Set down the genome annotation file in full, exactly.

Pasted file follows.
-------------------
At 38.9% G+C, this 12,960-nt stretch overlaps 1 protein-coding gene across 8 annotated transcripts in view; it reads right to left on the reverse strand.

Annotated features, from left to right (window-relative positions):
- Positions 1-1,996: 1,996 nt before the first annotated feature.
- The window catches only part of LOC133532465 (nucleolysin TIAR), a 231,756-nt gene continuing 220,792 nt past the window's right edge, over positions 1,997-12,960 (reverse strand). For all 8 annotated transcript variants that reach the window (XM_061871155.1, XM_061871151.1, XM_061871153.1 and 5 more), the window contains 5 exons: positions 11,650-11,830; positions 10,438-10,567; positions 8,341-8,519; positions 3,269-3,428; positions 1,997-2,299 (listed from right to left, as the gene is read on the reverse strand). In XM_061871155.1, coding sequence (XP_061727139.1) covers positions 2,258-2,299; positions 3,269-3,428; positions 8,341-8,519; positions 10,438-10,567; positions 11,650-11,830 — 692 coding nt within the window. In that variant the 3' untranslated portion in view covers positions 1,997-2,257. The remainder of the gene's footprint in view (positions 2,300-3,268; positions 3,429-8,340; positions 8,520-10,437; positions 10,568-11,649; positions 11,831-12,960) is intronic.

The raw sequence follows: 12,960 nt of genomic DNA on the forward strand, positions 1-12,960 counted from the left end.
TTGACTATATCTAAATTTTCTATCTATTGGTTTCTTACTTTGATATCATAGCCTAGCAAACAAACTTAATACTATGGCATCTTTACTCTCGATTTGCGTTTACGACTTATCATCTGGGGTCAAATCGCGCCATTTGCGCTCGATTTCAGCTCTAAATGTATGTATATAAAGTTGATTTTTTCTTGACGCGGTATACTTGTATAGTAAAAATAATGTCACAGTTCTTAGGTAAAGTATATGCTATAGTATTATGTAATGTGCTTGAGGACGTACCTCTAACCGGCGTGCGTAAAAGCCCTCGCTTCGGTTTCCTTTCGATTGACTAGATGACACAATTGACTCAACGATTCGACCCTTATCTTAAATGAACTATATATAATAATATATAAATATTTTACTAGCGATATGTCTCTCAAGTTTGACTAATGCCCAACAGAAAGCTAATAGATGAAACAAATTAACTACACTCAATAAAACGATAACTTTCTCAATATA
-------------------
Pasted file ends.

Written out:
At 38.9% G+C, this 12,960-nt stretch overlaps 1 protein-coding gene across 8 annotated transcripts in view; it reads right to left on the reverse strand.

Annotated features, from left to right (window-relative positions):
- Positions 1-1,996: 1,996 nt before the first annotated feature.
- The window catches only part of LOC133532465 (nucleolysin TIAR), a 231,756-nt gene continuing 220,792 nt past the window's right edge, over positions 1,997-12,960 (reverse strand). For all 8 annotated transcript variants that reach the window (XM_061871155.1, XM_061871151.1, XM_061871153.1 and 5 more), the window contains 5 exons: positions 11,650-11,830; positions 10,438-10,567; positions 8,341-8,519; positions 3,269-3,428; positions 1,997-2,299 (listed from right to left, as the gene is read on the reverse strand). In XM_061871155.1, coding sequence (XP_061727139.1) covers positions 2,258-2,299; positions 3,269-3,428; positions 8,341-8,519; positions 10,438-10,567; positions 11,650-11,830 — 692 coding nt within the window. In that variant the 3' untranslated portion in view covers positions 1,997-2,257. The remainder of the gene's footprint in view (positions 2,300-3,268; positions 3,429-8,340; positions 8,520-10,437; positions 10,568-11,649; positions 11,831-12,960) is intronic.

The raw sequence follows: 12,960 nt of genomic DNA on the forward strand, positions 1-12,960 counted from the left end.
TTGACTATATCTAAATTTTCTATCTATTGGTTTCTTACTTTGATATCATAGCCTAGCAAACAAACTTAATACTATGGCATCTTTACTCTCGATTTGCGTTTACGACTTATCATCTGGGGTCAAATCGCGCCATTTGCGCTCGATTTCAGCTCTAAATGTATGTATATAAAGTTGATTTTTTCTTGACGCGGTATACTTGTATAGTAAAAATAATGTCACAGTTCTTAGGTAAAGTATATGCTATAGTATTATGTAATGTGCTTGAGGACGTACCTCTAACCGGCGTGCGTAAAAGCCCTCGCTTCGGTTTCCTTTCGATTGACTAGATGACACAATTGACTCAACGATTCGACCCTTATCTTAAATGAACTATATATAATAATATATAAATATTTTACTAGCGATATGTCTCTCAAGTTTGACTAATGCCCAACAGAAAGCTAATAGATGAAACAAATTAACTACACTCAATAAAACGATAACTTTCTCAATATA